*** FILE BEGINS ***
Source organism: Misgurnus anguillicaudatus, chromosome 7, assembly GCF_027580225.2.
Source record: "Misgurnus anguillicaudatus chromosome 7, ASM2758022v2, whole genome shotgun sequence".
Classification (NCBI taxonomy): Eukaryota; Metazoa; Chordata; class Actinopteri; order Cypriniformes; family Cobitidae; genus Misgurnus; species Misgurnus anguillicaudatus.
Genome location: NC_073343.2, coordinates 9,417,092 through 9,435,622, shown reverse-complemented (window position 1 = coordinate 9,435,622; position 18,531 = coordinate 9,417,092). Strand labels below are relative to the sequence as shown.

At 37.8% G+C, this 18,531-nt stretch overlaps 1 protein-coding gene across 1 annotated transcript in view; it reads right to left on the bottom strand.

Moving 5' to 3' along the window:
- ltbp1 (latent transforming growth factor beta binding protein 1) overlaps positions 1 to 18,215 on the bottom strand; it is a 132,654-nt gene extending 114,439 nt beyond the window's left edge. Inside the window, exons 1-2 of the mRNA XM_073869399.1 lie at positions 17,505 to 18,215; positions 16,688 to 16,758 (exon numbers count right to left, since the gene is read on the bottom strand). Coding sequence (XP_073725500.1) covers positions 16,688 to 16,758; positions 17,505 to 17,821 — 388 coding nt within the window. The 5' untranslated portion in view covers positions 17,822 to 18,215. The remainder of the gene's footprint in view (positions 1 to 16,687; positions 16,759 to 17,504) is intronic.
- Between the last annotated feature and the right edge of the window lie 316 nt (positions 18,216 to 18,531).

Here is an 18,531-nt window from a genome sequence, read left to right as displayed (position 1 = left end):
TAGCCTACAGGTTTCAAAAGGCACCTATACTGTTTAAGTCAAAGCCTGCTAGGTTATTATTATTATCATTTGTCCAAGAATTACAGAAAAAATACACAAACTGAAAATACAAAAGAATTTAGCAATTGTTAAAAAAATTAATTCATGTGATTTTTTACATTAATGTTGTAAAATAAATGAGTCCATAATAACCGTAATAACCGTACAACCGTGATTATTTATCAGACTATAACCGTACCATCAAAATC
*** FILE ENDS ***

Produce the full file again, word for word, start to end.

Source organism: Misgurnus anguillicaudatus, chromosome 7, assembly GCF_027580225.2.
Source record: "Misgurnus anguillicaudatus chromosome 7, ASM2758022v2, whole genome shotgun sequence".
Classification (NCBI taxonomy): Eukaryota; Metazoa; Chordata; class Actinopteri; order Cypriniformes; family Cobitidae; genus Misgurnus; species Misgurnus anguillicaudatus.
Genome location: NC_073343.2, coordinates 9,417,092 through 9,435,622, shown reverse-complemented (window position 1 = coordinate 9,435,622; position 18,531 = coordinate 9,417,092). Strand labels below are relative to the sequence as shown.

At 37.8% G+C, this 18,531-nt stretch overlaps 1 protein-coding gene across 1 annotated transcript in view; it reads right to left on the bottom strand.

Moving 5' to 3' along the window:
- ltbp1 (latent transforming growth factor beta binding protein 1) overlaps positions 1 to 18,215 on the bottom strand; it is a 132,654-nt gene extending 114,439 nt beyond the window's left edge. Inside the window, exons 1-2 of the mRNA XM_073869399.1 lie at positions 17,505 to 18,215; positions 16,688 to 16,758 (exon numbers count right to left, since the gene is read on the bottom strand). Coding sequence (XP_073725500.1) covers positions 16,688 to 16,758; positions 17,505 to 17,821 — 388 coding nt within the window. The 5' untranslated portion in view covers positions 17,822 to 18,215. The remainder of the gene's footprint in view (positions 1 to 16,687; positions 16,759 to 17,504) is intronic.
- Between the last annotated feature and the right edge of the window lie 316 nt (positions 18,216 to 18,531).

Here is an 18,531-nt window from a genome sequence, read left to right as displayed (position 1 = left end):
TAGCCTACAGGTTTCAAAAGGCACCTATACTGTTTAAGTCAAAGCCTGCTAGGTTATTATTATTATCATTTGTCCAAGAATTACAGAAAAAATACACAAACTGAAAATACAAAAGAATTTAGCAATTGTTAAAAAAATTAATTCATGTGATTTTTTACATTAATGTTGTAAAATAAATGAGTCCATAATAACCGTAATAACCGTACAACCGTGATTATTTATCAGACTATAACCGTACCATCAAAATC